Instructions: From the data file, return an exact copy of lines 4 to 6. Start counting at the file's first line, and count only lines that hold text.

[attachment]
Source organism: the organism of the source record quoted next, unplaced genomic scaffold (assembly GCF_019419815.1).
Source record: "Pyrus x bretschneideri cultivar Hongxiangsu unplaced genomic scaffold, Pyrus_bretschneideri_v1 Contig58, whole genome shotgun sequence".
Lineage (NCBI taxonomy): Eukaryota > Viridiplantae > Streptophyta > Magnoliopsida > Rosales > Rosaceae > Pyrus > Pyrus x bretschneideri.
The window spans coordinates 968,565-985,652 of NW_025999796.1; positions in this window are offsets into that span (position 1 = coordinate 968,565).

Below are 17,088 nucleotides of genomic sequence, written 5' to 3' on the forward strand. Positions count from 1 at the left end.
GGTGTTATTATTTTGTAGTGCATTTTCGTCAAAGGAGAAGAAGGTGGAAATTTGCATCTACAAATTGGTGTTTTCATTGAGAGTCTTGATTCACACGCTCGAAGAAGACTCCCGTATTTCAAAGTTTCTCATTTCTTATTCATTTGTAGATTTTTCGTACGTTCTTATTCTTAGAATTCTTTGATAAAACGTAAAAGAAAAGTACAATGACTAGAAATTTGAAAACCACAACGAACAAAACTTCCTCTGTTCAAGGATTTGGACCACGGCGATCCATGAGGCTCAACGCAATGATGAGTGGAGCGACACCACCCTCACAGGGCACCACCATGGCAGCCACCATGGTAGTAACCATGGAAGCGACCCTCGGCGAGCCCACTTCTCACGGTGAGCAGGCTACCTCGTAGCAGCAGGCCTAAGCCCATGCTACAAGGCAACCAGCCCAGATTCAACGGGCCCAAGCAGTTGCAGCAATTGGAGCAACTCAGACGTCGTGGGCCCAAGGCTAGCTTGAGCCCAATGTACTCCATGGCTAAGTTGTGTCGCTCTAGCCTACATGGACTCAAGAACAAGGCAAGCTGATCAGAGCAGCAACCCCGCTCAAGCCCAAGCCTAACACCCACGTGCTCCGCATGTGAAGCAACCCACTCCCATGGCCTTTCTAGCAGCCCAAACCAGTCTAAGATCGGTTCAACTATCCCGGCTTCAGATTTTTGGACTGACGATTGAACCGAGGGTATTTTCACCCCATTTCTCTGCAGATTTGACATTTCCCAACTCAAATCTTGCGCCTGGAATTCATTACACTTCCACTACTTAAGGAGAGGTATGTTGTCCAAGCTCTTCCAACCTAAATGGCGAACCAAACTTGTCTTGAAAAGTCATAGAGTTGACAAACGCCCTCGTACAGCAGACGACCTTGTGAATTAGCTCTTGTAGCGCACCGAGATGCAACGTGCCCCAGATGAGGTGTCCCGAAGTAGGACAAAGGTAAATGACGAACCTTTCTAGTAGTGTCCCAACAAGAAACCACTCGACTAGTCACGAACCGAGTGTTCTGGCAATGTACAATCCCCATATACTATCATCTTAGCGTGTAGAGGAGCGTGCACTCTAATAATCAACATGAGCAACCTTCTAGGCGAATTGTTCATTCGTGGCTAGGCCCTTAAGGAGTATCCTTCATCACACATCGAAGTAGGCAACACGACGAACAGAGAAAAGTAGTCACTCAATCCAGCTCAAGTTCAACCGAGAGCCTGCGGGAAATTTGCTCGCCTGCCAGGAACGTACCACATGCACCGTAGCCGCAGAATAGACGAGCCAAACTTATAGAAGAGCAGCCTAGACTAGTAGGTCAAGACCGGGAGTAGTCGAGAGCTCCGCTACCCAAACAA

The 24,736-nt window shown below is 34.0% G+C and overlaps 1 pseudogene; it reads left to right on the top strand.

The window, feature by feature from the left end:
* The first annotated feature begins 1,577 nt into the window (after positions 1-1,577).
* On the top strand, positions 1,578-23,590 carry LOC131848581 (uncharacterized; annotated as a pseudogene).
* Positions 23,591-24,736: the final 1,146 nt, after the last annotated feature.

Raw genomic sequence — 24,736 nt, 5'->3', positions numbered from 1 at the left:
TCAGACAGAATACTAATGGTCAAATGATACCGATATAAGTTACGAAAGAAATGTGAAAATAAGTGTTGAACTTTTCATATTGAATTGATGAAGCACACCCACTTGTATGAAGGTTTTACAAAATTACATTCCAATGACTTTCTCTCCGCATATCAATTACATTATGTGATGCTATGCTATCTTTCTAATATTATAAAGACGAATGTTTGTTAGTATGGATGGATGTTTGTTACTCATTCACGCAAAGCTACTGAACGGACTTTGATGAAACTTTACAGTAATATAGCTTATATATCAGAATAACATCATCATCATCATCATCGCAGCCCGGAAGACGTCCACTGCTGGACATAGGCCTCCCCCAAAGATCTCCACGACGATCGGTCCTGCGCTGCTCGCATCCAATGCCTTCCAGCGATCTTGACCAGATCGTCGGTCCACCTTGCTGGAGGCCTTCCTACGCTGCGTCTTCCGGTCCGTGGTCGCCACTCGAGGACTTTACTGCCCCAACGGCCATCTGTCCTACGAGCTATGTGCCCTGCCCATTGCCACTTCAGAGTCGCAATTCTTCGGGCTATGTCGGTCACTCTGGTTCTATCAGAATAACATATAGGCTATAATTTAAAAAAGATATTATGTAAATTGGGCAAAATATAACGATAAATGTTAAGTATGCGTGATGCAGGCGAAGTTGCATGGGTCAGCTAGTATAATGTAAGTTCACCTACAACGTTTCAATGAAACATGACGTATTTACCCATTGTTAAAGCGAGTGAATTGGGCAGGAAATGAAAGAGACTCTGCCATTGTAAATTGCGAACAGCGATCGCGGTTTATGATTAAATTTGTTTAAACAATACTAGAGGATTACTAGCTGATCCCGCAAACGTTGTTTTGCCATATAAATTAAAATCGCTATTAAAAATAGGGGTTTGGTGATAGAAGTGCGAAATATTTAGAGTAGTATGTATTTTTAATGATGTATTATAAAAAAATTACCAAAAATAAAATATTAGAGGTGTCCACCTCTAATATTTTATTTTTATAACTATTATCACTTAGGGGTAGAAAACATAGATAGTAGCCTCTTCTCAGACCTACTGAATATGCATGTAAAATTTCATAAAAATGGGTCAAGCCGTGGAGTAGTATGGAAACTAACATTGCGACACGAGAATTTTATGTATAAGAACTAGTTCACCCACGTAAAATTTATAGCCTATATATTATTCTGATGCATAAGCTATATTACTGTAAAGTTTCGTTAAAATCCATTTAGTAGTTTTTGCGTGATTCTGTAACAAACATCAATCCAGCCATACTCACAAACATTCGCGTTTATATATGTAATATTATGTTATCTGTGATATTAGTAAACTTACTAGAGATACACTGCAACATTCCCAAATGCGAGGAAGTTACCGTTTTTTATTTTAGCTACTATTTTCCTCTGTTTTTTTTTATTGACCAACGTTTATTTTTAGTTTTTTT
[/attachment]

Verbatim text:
The window spans coordinates 968,565-985,652 of NW_025999796.1; positions in this window are offsets into that span (position 1 = coordinate 968,565).

Below are 17,088 nucleotides of genomic sequence, written 5' to 3' on the forward strand. Positions count from 1 at the left end.
GGTGTTATTATTTTGTAGTGCATTTTCGTCAAAGGAGAAGAAGGTGGAAATTTGCATCTACAAATTGGTGTTTTCATTGAGAGTCTTGATTCACACGCTCGAAGAAGACTCCCGTATTTCAAAGTTTCTCATTTCTTATTCATTTGTAGATTTTTCGTACGTTCTTATTCTTAGAATTCTTTGATAAAACGTAAAAGAAAAGTACAATGACTAGAAATTTGAAAACCACAACGAACAAAACTTCCTCTGTTCAAGGATTTGGACCACGGCGATCCATGAGGCTCAACGCAATGATGAGTGGAGCGACACCACCCTCACAGGGCACCACCATGGCAGCCACCATGGTAGTAACCATGGAAGCGACCCTCGGCGAGCCCACTTCTCACGGTGAGCAGGCTACCTCGTAGCAGCAGGCCTAAGCCCATGCTACAAGGCAACCAGCCCAGATTCAACGGGCCCAAGCAGTTGCAGCAATTGGAGCAACTCAGACGTCGTGGGCCCAAGGCTAGCTTGAGCCCAATGTACTCCATGGCTAAGTTGTGTCGCTCTAGCCTACATGGACTCAAGAACAAGGCAAGCTGATCAGAGCAGCAACCCCGCTCAAGCCCAAGCCTAACACCCACGTGCTCCGCATGTGAAGCAACCCACTCCCATGGCCTTTCTAGCAGCCCAAACCAGTCTAAGATCGGTTCAACTATCCCGGCTTCAGATTTTTGGACTGACGATTGAACCGAGGGTATTTTCACCCCATTTCTCTGCAGATTTGACATTTCCCAACTCAAATCTTGCGCCTGGAATTCATTACACTTCCACTACTTAAGGAGAGGTATGTTGTCCAAGCTCTTCCAACCTAAATGGCGAACCAAACTTGTCTTGAAAAGTCATAGAGTTGACAAACGCCCTCGTACAGCAGACGACCTTGTGAATTAGCTCTTGTAGCGCACCGAGATGCAACGTGCCCCAGATGAGGTGTCCCGAAGTAGGACAAAGGTAAATGACGAACCTTTCTAGTAGTGTCCCAACAAGAAACCACTCGACTAGTCACGAACCGAGTGTTCTGGCAATGTACAATCCCCATATACTATCATCTTAGCGTGTAGAGGAGCGTGCACTCTAATAATCAACATGAGCAACCTTCTAGGCGAATTGTTCATTCGTGGCTAGGCCCTTAAGGAGTATCCTTCATCACACATCGAAGTAGGCAACACGACGAACAGAGAAAAGTAGTCACTCAATCCAGCTCAAGTTCAACCGAGAGCCTGCGGGAAATTTGCTCGCCTGCCAGGAACGTACCACATGCACCGTAGCCGCAGAATAGACGAGCCAAACTTATAGAAGAGCAGCCTAGACTAGTAGGTCAAGACCGGGAGTAGTCGAGAGCTCCGCTACCCAAACAA